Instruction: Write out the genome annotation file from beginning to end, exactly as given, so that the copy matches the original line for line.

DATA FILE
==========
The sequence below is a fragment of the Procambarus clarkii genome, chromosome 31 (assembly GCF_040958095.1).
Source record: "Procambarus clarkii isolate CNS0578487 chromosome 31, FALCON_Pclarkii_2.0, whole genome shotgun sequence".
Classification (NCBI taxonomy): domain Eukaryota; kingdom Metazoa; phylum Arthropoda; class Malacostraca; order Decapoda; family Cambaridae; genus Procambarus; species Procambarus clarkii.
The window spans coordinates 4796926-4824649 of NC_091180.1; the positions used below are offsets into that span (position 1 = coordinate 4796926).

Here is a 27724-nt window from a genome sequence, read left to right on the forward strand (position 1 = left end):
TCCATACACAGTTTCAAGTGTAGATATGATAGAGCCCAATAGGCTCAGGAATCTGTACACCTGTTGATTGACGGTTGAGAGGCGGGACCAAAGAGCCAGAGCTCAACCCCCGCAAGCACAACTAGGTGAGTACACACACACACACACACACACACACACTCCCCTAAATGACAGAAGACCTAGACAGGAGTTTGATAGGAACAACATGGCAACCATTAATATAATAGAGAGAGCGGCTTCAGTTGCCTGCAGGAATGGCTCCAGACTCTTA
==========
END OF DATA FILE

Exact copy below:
The sequence below is a fragment of the Procambarus clarkii genome, chromosome 31 (assembly GCF_040958095.1).
Source record: "Procambarus clarkii isolate CNS0578487 chromosome 31, FALCON_Pclarkii_2.0, whole genome shotgun sequence".
Classification (NCBI taxonomy): domain Eukaryota; kingdom Metazoa; phylum Arthropoda; class Malacostraca; order Decapoda; family Cambaridae; genus Procambarus; species Procambarus clarkii.
The window spans coordinates 4796926-4824649 of NC_091180.1; the positions used below are offsets into that span (position 1 = coordinate 4796926).

Here is a 27724-nt window from a genome sequence, read left to right on the forward strand (position 1 = left end):
TCCATACACAGTTTCAAGTGTAGATATGATAGAGCCCAATAGGCTCAGGAATCTGTACACCTGTTGATTGACGGTTGAGAGGCGGGACCAAAGAGCCAGAGCTCAACCCCCGCAAGCACAACTAGGTGAGTACACACACACACACACACACACACACACTCCCCTAAATGACAGAAGACCTAGACAGGAGTTTGATAGGAACAACATGGCAACCATTAATATAATAGAGAGAGCGGCTTCAGTTGCCTGCAGGAATGGCTCCAGACTCTTA